In 2014, the Japanese government amended the laws concerning regenerative medicine. This reform aimed to contribute to the appropriate promotion of regenerative medicine and new drug discovery for intractable diseases using stem cells. It also helped restrict stem cell tourism, that is, provision of stem cell therapy of unclear efficacy and safety to tourists from abroad, and its relaxed regulations may even lead to the resolution of the drug lag problem. Stem cell medicine is positioned as a part of a national growth strategy that requires cooperation among the industry, government, healthcare field, and academia. It can be characterized as a “mesoscopic strategy,” in that it aims to achieve high-level technological developments that would allow results from human-induced pluripotent stem cell and traditional stem cell research to contribute to regenerative medicine and drug development for intractable diseases, while attempting to strike a balance with commercialization and improved access of citizens to cutting-edge medical care.
This paper examines the contribution of products derived from baobab (Adansonia digitata), shea (Vitellaria paradoxa) and néré (Parkia biglobosa) to rural livelihoods in Burkina Faso. A survey was conducted in northern and southern regions to identify and understand the social and environmental factors influencing the utilization of tree products by rural households for home consumption and commercialization, and to explore the contribution of tree products to food security. Emphasis was placed on the roles and responsibilities of women for tree product utilization. Inter- and intra-household relationships governing tree foods were found to vary between regions and tree species, and with gender and household composition. Collection and utilization of tree products differed between north and south because of contrasting ecological contexts and evolving social mores. Household decision making processes were negotiated and consensual in both regions. The results suggest that domestication and dissemination of planting and regeneration technologies, and product processing and marketing initiatives, need a gendered and tree-specific approach in order to build on local norms and capacities. Measures for the conservation and management of tree resources are most important where ecological constraints are most severe but dependence is greatest for sustaining food security.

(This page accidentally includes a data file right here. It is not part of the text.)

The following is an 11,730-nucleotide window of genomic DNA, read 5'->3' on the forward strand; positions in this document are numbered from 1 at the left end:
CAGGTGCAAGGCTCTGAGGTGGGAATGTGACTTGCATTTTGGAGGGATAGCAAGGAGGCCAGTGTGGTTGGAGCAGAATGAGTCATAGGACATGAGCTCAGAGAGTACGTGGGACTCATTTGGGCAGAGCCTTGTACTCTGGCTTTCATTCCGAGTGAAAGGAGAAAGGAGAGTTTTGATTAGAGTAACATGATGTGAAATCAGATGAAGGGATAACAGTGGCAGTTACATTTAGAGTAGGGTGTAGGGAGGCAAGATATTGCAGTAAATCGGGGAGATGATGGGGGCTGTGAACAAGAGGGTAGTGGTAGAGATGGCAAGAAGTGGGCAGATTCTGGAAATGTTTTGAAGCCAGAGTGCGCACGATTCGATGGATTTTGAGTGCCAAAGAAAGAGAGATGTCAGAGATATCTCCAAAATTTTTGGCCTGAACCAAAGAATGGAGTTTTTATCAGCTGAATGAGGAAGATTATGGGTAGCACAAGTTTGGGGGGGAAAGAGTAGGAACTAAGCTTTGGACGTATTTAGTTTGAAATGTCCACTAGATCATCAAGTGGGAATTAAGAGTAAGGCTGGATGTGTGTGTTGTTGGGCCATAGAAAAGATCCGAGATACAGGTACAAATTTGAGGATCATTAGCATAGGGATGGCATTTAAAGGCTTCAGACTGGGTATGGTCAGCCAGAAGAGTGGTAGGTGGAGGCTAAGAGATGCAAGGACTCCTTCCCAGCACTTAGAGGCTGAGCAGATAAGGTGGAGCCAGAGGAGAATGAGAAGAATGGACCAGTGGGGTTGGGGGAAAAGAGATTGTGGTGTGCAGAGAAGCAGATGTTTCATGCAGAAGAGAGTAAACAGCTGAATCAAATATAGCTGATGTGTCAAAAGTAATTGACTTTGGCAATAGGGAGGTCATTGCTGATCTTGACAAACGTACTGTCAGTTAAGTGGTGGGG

By considering monetization across the Iron Age and Roman periods and across the whole of Temperate Europe some major developments become apparent. The spread of coinage in the Iron Age bears some relationship to the eventual extent of the Roman Empire. Coins stand in the archaeological record for systems of doing things, for ways people relate to each other and to things, and for ways of conceptualizing the world. They provide a useful way to approach the meeting of the worlds of the Iron Age and of Rome. Material forms of being Roman became increasingly important as a dimension of Roman identity. The commercialization implicit in Rome's ‘Cultural Revolution’ was underpinned by the extension of Roman-style monetization. In this light the monetization of Temperate Europe emerges as a process of considerable importance.